Others are not so easy:

Prisonality (personality), present (parrot), pirates (parents), peasants (parents), parents (presents).

Yes I’ve poked a bit of fun at the locals today. Especially Uncle Tommy. My two year old has just overheard me enunciating “ploduckachee” and has begun excitedly running around the apartment yelling “PLODUCKACHEE!” My mother-in-law (her grandmother and uncle Tommy’s older sister) has no idea what she’s trying to say, thinks it’s impeccable English and time for a nappy (diaper) change.

On a conclusory note, it’s worth noting that I’ve heard and read better English from people here in China than I have from many of the populace back in New Zealand. There is something to admire about the determination and hard-work it must have taken to achieve this sort of fluency.

Thanks for the likes and the feedback. It’s much appreciated.

KJ.

Chalkface: From the mouths of Chinese babes

This is a breakout blog.

I’ll do this from time to time, get outside of the Block 6 Lifts and write about something wider in scope. Chalkface is one such project. It is intended to share some of the observations from the Chinese language learning environment. We’ll get back to Caffeine Man, the Mad Tapper, and Sir Pick-n-Flick in the next Life In Lifts blog.

Chinese kids are busy on the weekends with loads of extra-curricular classes. It seems that the Chinese middle-class want their kids to be calligraphers, scientists, mathematicians, structural engineers, TV hosts, pianists, polyglots, and NBA All-Star team members – all before lunch time Saturday.

I taught ten lessons this past weekend. Ten different locations, with varying degrees of ambience, air-quality, size, materials, and linguistic skills. And ten traffic jams to negotiate. It’s a good thing that the job is a blast.

In April, I gave the students three weeks to complete a task: design a travel poster for the summer holiday. It had to be an overseas destination, limited to 10 days travel, with a clear itinerary of fun things to see and do. A route map was also part of the requirement (e.g. Day 1 – Pyongyang, Day 2 – Kim Il-Sung shrine etc.). Sixty percent of the mark was to be allocated to the poster (size, colour, visual effect) and 40 percent was for the oral component (pronunciation, grammar, vocab, length, and delivery).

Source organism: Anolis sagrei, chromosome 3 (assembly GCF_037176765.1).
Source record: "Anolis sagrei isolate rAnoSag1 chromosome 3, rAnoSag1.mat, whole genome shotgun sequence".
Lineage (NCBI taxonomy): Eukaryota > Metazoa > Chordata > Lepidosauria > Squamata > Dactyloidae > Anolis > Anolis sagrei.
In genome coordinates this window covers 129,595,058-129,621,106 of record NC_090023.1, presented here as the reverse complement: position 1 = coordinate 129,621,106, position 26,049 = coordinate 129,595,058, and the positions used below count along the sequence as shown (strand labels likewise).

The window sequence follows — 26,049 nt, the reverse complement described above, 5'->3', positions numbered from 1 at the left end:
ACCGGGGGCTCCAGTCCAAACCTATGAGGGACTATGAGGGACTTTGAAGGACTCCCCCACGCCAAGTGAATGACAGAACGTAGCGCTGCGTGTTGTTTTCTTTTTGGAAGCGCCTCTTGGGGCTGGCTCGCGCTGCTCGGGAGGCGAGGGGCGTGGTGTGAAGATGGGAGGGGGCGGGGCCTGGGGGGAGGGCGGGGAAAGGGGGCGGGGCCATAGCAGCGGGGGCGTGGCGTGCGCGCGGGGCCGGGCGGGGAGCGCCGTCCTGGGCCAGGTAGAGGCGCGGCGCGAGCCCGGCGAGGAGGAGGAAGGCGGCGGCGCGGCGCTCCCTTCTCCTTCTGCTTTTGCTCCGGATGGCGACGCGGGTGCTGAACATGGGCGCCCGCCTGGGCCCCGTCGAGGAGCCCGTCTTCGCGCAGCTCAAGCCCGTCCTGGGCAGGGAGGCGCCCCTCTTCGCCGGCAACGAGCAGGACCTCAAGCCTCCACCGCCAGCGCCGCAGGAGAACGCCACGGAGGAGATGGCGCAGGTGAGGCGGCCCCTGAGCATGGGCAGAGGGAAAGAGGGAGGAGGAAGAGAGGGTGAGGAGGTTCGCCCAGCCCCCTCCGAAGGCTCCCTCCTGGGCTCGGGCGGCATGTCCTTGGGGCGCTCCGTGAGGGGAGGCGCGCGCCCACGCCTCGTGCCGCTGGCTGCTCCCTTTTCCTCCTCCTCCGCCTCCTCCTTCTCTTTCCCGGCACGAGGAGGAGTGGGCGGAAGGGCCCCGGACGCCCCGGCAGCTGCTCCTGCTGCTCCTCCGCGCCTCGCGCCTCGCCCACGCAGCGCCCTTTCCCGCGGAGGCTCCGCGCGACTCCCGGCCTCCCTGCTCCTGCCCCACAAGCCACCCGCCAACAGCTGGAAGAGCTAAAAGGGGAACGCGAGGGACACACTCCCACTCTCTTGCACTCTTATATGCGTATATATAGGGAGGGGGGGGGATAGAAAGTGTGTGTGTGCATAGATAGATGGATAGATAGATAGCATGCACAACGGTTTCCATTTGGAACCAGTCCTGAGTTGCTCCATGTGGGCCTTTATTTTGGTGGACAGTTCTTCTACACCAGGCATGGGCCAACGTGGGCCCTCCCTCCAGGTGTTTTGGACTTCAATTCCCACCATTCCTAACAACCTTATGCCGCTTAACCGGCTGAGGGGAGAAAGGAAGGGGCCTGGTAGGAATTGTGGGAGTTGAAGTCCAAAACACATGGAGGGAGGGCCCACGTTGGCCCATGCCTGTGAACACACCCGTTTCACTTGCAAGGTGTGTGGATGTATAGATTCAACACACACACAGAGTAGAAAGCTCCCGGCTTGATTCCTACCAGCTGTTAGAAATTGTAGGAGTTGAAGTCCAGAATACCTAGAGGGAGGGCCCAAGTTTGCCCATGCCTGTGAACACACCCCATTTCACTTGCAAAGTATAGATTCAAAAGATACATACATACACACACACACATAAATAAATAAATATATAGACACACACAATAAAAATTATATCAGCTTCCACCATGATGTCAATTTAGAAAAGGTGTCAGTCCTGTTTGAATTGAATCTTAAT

Well, the posters were great. Some real passion went into the production of these posters with colour photos, drawings, computer-aided design, clearly-written paragraphs and neat layout. It made my school homework look embarrassingly inept. Most teams scored full marks.

 

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Where’s Bossy Town?

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Then came the spoken part.

There was one girl who spoke beautifully about a tour of New York, Philadelphia, Washington DC and Bossy Town. She lost half a mark for that. Bossy Town is home to both M.I.T. and Harvard universities and the Red Sox baseball team (have you guessed it yet?).

Here are some of the other things I heard:

“After Black Forest (breakfast) we will make a trip to the female agitation (what?)”   Tommy, 10

People like beer very much. Then it’s time for lunch” – Davy, 10, about a trip to a Swiss zoo

American food is very unhealthy so we will stop at a Chinese restaurant for lunch” – Jessica, 11

“New Zealand is made up of the North Iceland and the South Iceland. You will be arraigned in Christchurch.” – Connie, 10

“Sweetland (Switzerland) is in the middle of Earache. It is home to chocolate watch cheese.” – Lisa, 11

Quebec is the best city to cultivate children. It has many interesting topographical features (how do you know such complicated English – you’re 10 for goodness sake?!). The Canadian frog is red and white with a maple leaf….” – Ada, 10

After arriving at the sandwich hotel, we will get our passports (followed by  indecipherable words) from the Internet and visit  the old naughty (Nordic?) museum, then on to a ski Russell to try skiting” – Leo, 12

There were many examples of this but also lots of really good English too. The most touching thing was their attitude towards this assignment. They didn’t really have to do it. I would be powerless to contact their school teachers and have them fail English. They were incredibly self-motivated. Many parents were kind and said that I had been their child’s motivation but I disagree. Their collective effort made me yearn to take this  freshly-acquired inspiration and repeat my childhood all over again!

Do you ever wish you could go back and do things differently?  Feel free to leave a comment.